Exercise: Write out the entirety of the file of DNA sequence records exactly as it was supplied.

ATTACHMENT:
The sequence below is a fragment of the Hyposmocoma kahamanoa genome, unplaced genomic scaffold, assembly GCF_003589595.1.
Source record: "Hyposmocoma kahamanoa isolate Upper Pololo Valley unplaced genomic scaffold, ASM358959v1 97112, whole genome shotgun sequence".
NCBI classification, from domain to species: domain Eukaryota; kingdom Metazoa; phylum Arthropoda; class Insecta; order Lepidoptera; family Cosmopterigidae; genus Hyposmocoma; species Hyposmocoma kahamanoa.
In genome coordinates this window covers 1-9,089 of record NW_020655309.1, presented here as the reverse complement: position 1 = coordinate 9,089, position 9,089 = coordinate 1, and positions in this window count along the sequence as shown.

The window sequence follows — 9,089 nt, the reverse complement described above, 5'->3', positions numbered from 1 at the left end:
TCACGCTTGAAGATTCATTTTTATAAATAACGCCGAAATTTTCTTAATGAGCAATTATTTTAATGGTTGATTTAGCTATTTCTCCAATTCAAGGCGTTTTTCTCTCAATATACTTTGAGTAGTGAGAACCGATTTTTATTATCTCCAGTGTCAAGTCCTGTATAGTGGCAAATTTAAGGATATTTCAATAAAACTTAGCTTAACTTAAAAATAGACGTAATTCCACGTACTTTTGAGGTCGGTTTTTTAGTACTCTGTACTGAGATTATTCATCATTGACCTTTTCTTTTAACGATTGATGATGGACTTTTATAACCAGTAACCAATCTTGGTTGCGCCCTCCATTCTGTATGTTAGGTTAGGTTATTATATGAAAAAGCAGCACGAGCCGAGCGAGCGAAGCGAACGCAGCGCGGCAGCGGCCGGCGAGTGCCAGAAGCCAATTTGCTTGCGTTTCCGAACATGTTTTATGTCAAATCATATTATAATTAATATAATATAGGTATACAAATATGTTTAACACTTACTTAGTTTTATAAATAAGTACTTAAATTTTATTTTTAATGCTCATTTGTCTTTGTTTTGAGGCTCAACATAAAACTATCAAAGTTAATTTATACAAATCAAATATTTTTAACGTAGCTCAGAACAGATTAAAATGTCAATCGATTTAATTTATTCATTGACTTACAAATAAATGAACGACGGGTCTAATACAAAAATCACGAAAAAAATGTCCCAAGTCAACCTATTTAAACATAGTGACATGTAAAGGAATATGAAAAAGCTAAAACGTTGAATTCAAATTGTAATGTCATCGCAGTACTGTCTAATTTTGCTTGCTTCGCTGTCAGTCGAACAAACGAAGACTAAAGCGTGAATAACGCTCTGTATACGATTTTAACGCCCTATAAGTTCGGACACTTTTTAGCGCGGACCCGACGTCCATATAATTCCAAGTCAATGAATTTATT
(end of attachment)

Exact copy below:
The sequence below is a fragment of the Hyposmocoma kahamanoa genome, unplaced genomic scaffold, assembly GCF_003589595.1.
Source record: "Hyposmocoma kahamanoa isolate Upper Pololo Valley unplaced genomic scaffold, ASM358959v1 97112, whole genome shotgun sequence".
NCBI classification, from domain to species: domain Eukaryota; kingdom Metazoa; phylum Arthropoda; class Insecta; order Lepidoptera; family Cosmopterigidae; genus Hyposmocoma; species Hyposmocoma kahamanoa.
In genome coordinates this window covers 1-9,089 of record NW_020655309.1, presented here as the reverse complement: position 1 = coordinate 9,089, position 9,089 = coordinate 1, and positions in this window count along the sequence as shown.

The window sequence follows — 9,089 nt, the reverse complement described above, 5'->3', positions numbered from 1 at the left end:
TCACGCTTGAAGATTCATTTTTATAAATAACGCCGAAATTTTCTTAATGAGCAATTATTTTAATGGTTGATTTAGCTATTTCTCCAATTCAAGGCGTTTTTCTCTCAATATACTTTGAGTAGTGAGAACCGATTTTTATTATCTCCAGTGTCAAGTCCTGTATAGTGGCAAATTTAAGGATATTTCAATAAAACTTAGCTTAACTTAAAAATAGACGTAATTCCACGTACTTTTGAGGTCGGTTTTTTAGTACTCTGTACTGAGATTATTCATCATTGACCTTTTCTTTTAACGATTGATGATGGACTTTTATAACCAGTAACCAATCTTGGTTGCGCCCTCCATTCTGTATGTTAGGTTAGGTTATTATATGAAAAAGCAGCACGAGCCGAGCGAGCGAAGCGAACGCAGCGCGGCAGCGGCCGGCGAGTGCCAGAAGCCAATTTGCTTGCGTTTCCGAACATGTTTTATGTCAAATCATATTATAATTAATATAATATAGGTATACAAATATGTTTAACACTTACTTAGTTTTATAAATAAGTACTTAAATTTTATTTTTAATGCTCATTTGTCTTTGTTTTGAGGCTCAACATAAAACTATCAAAGTTAATTTATACAAATCAAATATTTTTAACGTAGCTCAGAACAGATTAAAATGTCAATCGATTTAATTTATTCATTGACTTACAAATAAATGAACGACGGGTCTAATACAAAAATCACGAAAAAAATGTCCCAAGTCAACCTATTTAAACATAGTGACATGTAAAGGAATATGAAAAAGCTAAAACGTTGAATTCAAATTGTAATGTCATCGCAGTACTGTCTAATTTTGCTTGCTTCGCTGTCAGTCGAACAAACGAAGACTAAAGCGTGAATAACGCTCTGTATACGATTTTAACGCCCTATAAGTTCGGACACTTTTTAGCGCGGACCCGACGTCCATATAATTCCAAGTCAATGAATTTATT